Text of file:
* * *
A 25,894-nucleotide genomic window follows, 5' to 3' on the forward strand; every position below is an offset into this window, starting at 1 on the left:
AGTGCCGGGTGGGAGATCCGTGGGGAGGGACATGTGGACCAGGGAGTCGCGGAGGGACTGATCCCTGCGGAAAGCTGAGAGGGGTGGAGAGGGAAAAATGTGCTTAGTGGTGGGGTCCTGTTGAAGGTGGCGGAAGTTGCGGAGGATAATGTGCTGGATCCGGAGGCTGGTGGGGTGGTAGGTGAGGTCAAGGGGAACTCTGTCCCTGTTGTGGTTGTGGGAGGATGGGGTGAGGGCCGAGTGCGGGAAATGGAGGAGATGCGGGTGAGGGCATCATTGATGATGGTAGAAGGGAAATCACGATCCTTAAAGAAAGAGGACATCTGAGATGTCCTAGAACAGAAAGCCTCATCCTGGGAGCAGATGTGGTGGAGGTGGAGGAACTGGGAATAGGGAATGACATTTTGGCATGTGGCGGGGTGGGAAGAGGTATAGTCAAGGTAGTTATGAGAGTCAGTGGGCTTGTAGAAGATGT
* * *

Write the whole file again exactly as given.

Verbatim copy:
A 25,894-nucleotide genomic window follows, 5' to 3' on the forward strand; every position below is an offset into this window, starting at 1 on the left:
AGTGCCGGGTGGGAGATCCGTGGGGAGGGACATGTGGACCAGGGAGTCGCGGAGGGACTGATCCCTGCGGAAAGCTGAGAGGGGTGGAGAGGGAAAAATGTGCTTAGTGGTGGGGTCCTGTTGAAGGTGGCGGAAGTTGCGGAGGATAATGTGCTGGATCCGGAGGCTGGTGGGGTGGTAGGTGAGGTCAAGGGGAACTCTGTCCCTGTTGTGGTTGTGGGAGGATGGGGTGAGGGCCGAGTGCGGGAAATGGAGGAGATGCGGGTGAGGGCATCATTGATGATGGTAGAAGGGAAATCACGATCCTTAAAGAAAGAGGACATCTGAGATGTCCTAGAACAGAAAGCCTCATCCTGGGAGCAGATGTGGTGGAGGTGGAGGAACTGGGAATAGGGAATGACATTTTGGCATGTGGCGGGGTGGGAAGAGGTATAGTCAAGGTAGTTATGAGAGTCAGTGGGCTTGTAGAAGATGT